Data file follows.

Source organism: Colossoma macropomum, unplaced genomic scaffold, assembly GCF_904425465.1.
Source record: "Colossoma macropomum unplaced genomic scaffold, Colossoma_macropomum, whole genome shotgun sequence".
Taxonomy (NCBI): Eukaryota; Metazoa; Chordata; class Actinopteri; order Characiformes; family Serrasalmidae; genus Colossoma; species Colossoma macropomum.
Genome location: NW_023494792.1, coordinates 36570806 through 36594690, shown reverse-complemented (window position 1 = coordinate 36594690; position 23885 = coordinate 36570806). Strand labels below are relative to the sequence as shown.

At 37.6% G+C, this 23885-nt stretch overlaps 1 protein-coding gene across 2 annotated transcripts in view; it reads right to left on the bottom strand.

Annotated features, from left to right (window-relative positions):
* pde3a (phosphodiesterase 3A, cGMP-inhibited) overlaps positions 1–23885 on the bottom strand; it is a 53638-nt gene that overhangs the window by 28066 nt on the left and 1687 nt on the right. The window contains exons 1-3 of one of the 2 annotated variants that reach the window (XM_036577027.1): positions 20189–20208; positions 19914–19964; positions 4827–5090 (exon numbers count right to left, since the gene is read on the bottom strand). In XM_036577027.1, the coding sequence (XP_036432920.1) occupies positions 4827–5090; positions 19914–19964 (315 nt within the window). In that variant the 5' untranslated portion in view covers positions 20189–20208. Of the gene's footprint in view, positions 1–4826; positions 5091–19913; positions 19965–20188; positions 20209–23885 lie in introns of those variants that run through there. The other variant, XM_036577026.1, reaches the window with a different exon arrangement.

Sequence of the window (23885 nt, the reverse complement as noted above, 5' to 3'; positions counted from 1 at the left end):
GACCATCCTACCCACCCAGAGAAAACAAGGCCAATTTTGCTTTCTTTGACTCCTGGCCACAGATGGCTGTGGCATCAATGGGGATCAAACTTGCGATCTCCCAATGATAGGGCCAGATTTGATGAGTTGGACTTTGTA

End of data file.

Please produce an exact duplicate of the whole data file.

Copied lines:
Source organism: Colossoma macropomum, unplaced genomic scaffold, assembly GCF_904425465.1.
Source record: "Colossoma macropomum unplaced genomic scaffold, Colossoma_macropomum, whole genome shotgun sequence".
Taxonomy (NCBI): Eukaryota; Metazoa; Chordata; class Actinopteri; order Characiformes; family Serrasalmidae; genus Colossoma; species Colossoma macropomum.
Genome location: NW_023494792.1, coordinates 36570806 through 36594690, shown reverse-complemented (window position 1 = coordinate 36594690; position 23885 = coordinate 36570806). Strand labels below are relative to the sequence as shown.

At 37.6% G+C, this 23885-nt stretch overlaps 1 protein-coding gene across 2 annotated transcripts in view; it reads right to left on the bottom strand.

Annotated features, from left to right (window-relative positions):
* pde3a (phosphodiesterase 3A, cGMP-inhibited) overlaps positions 1–23885 on the bottom strand; it is a 53638-nt gene that overhangs the window by 28066 nt on the left and 1687 nt on the right. The window contains exons 1-3 of one of the 2 annotated variants that reach the window (XM_036577027.1): positions 20189–20208; positions 19914–19964; positions 4827–5090 (exon numbers count right to left, since the gene is read on the bottom strand). In XM_036577027.1, the coding sequence (XP_036432920.1) occupies positions 4827–5090; positions 19914–19964 (315 nt within the window). In that variant the 5' untranslated portion in view covers positions 20189–20208. Of the gene's footprint in view, positions 1–4826; positions 5091–19913; positions 19965–20188; positions 20209–23885 lie in introns of those variants that run through there. The other variant, XM_036577026.1, reaches the window with a different exon arrangement.

Sequence of the window (23885 nt, the reverse complement as noted above, 5' to 3'; positions counted from 1 at the left end):
GACCATCCTACCCACCCAGAGAAAACAAGGCCAATTTTGCTTTCTTTGACTCCTGGCCACAGATGGCTGTGGCATCAATGGGGATCAAACTTGCGATCTCCCAATGATAGGGCCAGATTTGATGAGTTGGACTTTGTA